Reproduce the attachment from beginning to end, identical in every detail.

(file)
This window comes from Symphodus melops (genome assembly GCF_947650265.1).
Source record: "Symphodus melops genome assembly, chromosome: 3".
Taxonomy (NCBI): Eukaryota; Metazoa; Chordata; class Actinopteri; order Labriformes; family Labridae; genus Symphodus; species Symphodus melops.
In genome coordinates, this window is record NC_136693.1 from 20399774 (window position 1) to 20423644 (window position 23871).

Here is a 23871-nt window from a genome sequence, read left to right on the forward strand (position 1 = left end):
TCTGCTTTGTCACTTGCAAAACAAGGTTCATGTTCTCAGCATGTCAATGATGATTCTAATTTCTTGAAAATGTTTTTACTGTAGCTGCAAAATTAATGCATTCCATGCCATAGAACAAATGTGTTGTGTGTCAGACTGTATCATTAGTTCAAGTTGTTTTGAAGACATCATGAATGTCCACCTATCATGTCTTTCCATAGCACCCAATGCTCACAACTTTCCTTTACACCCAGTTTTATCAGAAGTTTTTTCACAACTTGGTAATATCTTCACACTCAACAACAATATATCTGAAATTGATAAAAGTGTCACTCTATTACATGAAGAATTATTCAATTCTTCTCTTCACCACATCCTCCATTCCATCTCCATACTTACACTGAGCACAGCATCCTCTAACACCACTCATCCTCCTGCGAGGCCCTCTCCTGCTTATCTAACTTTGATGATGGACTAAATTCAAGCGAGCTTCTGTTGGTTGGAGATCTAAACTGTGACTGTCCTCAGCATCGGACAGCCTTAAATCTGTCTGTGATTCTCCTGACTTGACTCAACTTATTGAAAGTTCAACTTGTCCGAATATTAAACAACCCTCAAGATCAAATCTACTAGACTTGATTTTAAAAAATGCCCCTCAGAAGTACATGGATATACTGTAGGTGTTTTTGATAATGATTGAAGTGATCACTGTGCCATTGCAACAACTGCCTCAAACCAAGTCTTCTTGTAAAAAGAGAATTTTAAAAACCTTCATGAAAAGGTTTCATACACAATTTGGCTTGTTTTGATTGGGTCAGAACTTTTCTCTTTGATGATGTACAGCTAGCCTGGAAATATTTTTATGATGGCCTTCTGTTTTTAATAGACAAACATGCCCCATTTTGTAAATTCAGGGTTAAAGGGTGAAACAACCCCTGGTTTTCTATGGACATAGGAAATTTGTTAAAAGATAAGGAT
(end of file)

This window comes from Symphodus melops (genome assembly GCF_947650265.1).
Source record: "Symphodus melops genome assembly, chromosome: 3".
Taxonomy (NCBI): Eukaryota; Metazoa; Chordata; class Actinopteri; order Labriformes; family Labridae; genus Symphodus; species Symphodus melops.
In genome coordinates, this window is record NC_136693.1 from 20399774 (window position 1) to 20423644 (window position 23871).

Here is a 23871-nt window from a genome sequence, read left to right on the forward strand (position 1 = left end):
TCTGCTTTGTCACTTGCAAAACAAGGTTCATGTTCTCAGCATGTCAATGATGATTCTAATTTCTTGAAAATGTTTTTACTGTAGCTGCAAAATTAATGCATTCCATGCCATAGAACAAATGTGTTGTGTGTCAGACTGTATCATTAGTTCAAGTTGTTTTGAAGACATCATGAATGTCCACCTATCATGTCTTTCCATAGCACCCAATGCTCACAACTTTCCTTTACACCCAGTTTTATCAGAAGTTTTTTCACAACTTGGTAATATCTTCACACTCAACAACAATATATCTGAAATTGATAAAAGTGTCACTCTATTACATGAAGAATTATTCAATTCTTCTCTTCACCACATCCTCCATTCCATCTCCATACTTACACTGAGCACAGCATCCTCTAACACCACTCATCCTCCTGCGAGGCCCTCTCCTGCTTATCTAACTTTGATGATGGACTAAATTCAAGCGAGCTTCTGTTGGTTGGAGATCTAAACTGTGACTGTCCTCAGCATCGGACAGCCTTAAATCTGTCTGTGATTCTCCTGACTTGACTCAACTTATTGAAAGTTCAACTTGTCCGAATATTAAACAACCCTCAAGATCAAATCTACTAGACTTGATTTTAAAAAATGCCCCTCAGAAGTACATGGATATACTGTAGGTGTTTTTGATAATGATTGAAGTGATCACTGTGCCATTGCAACAACTGCCTCAAACCAAGTCTTCTTGTAAAAAGAGAATTTTAAAAACCTTCATGAAAAGGTTTCATACACAATTTGGCTTGTTTTGATTGGGTCAGAACTTTTCTCTTTGATGATGTACAGCTAGCCTGGAAATATTTTTATGATGGCCTTCTGTTTTTAATAGACAAACATGCCCCATTTTGTAAATTCAGGGTTAAAGGGTGAAACAACCCCTGGTTTTCTATGGACATAGGAAATTTGTTAAAAGATAAGGAT